Gregor Quack

  • Seth Price

    WHEN THE STEDELIJK MUSEUM in Amsterdam and the Museum Brandhorst in Munich decided to jointly organize “the first comprehensive retrospective of the work of Seth Price,” they brought up fundamental questions about the art world’s favorite form of hagiography. If retrospective exhibitions are, by definition, exercises in containment and summary, how can they deal with an artist as notoriously slippery as Price, who first received significant attention for a PDF calling for art’s “dispersion” beyond and outside the institutions of the art world? If Price used that early document to advocate for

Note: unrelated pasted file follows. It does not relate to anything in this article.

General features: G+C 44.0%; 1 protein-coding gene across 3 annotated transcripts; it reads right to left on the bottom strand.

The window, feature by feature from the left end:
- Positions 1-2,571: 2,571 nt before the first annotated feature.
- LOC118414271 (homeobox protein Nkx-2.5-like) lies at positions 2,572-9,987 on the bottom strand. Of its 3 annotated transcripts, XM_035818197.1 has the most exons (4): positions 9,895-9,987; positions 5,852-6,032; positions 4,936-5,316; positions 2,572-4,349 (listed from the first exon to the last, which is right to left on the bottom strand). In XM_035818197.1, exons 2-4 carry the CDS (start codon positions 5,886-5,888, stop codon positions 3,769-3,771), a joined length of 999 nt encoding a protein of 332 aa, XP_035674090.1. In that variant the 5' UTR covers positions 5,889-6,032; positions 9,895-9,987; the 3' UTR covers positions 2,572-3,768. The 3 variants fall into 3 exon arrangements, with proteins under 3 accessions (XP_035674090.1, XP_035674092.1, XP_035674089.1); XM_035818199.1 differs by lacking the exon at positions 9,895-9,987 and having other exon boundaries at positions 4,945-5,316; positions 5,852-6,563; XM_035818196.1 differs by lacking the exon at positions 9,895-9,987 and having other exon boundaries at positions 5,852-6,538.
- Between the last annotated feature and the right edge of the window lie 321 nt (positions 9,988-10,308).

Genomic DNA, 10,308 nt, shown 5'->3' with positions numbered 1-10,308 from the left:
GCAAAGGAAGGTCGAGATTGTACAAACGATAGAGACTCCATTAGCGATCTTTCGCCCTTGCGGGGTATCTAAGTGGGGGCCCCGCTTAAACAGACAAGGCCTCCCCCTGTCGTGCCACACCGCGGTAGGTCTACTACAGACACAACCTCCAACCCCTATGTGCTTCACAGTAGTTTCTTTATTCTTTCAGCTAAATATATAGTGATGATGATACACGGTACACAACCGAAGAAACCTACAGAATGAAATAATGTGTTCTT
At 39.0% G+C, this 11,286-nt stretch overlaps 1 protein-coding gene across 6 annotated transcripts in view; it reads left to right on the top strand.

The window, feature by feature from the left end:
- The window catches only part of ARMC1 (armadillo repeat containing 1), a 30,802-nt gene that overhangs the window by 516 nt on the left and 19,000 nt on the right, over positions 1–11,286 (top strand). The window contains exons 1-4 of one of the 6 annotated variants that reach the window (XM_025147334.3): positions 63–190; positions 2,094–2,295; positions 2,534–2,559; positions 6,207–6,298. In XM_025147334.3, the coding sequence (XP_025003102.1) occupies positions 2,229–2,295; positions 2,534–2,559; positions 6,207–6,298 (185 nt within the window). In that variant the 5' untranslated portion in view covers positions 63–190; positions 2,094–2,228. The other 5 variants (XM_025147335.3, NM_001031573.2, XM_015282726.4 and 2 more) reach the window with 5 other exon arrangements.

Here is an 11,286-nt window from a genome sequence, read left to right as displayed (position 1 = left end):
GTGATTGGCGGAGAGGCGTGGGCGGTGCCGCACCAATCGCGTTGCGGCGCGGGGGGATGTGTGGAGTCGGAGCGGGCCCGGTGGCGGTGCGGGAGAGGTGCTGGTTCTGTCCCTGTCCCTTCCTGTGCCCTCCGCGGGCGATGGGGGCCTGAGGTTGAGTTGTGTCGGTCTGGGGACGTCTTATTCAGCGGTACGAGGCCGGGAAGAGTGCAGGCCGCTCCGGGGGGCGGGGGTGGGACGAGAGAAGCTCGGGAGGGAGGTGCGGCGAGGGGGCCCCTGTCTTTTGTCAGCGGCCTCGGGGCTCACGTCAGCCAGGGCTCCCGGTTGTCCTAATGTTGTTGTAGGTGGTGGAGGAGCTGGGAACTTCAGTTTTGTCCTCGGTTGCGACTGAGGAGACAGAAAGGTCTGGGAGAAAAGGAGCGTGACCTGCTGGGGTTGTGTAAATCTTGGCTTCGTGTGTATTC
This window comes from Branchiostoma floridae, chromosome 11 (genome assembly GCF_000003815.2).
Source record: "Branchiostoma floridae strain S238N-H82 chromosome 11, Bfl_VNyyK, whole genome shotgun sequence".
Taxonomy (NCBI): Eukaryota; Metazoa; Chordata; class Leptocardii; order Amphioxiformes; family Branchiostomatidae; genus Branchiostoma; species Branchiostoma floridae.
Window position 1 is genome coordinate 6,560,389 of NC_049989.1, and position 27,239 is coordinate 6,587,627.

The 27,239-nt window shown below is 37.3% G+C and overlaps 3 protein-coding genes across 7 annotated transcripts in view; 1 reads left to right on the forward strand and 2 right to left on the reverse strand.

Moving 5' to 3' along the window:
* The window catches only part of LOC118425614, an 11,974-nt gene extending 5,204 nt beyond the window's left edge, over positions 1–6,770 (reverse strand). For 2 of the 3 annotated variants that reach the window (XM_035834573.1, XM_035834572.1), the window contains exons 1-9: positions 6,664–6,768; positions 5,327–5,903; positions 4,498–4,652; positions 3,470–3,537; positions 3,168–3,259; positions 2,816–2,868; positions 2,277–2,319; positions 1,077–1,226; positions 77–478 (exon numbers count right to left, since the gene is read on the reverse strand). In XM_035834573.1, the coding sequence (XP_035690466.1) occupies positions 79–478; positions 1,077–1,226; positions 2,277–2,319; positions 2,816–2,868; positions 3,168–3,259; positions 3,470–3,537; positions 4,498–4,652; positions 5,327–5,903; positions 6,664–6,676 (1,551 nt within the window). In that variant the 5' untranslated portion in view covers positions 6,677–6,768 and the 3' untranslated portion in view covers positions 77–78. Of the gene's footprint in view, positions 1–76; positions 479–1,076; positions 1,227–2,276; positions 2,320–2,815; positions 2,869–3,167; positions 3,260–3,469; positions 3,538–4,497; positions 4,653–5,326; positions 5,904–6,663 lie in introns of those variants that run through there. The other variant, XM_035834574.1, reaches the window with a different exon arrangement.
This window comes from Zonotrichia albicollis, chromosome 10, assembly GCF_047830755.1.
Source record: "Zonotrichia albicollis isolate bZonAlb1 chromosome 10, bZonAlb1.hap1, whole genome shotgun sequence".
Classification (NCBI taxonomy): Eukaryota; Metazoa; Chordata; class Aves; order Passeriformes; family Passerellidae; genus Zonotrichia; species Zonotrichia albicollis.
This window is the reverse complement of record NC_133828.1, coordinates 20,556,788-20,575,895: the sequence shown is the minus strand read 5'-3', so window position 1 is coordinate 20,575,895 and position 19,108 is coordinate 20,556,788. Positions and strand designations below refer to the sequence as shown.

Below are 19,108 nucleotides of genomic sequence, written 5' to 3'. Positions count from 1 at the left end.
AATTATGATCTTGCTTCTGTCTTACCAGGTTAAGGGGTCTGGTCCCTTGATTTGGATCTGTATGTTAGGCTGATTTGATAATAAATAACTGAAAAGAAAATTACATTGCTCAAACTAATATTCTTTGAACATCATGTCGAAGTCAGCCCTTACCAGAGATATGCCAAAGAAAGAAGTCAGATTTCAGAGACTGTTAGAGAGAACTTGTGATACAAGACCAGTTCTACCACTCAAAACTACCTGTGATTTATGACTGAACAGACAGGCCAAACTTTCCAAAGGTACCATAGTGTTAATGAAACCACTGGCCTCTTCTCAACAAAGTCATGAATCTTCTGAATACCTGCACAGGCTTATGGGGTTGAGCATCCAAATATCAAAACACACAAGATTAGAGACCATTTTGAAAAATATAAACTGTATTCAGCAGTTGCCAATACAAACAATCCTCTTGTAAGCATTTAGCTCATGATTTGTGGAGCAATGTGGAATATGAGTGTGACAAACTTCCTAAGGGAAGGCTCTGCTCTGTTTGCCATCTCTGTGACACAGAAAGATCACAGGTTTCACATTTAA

• Samson Young

    OVER THE COURSE of Samson Young’s first solo exhibition in Europe, the world outside seemed to catch up. A somber realism pervaded the show, which was curated by Jasmina Merz and on view at Kunsthalle Düsseldorf this past winter, and it was only as its eleven-week run unfolded that its uncanny relevance to current events became clear. Spanning the full range of Young’s practice, the presentation included video work, suites of tenderly serious notation drawings, and a recorded sound piece broadcast in coordination with the ringing of the bells of a nearby church. Yet, in keeping with the artist’s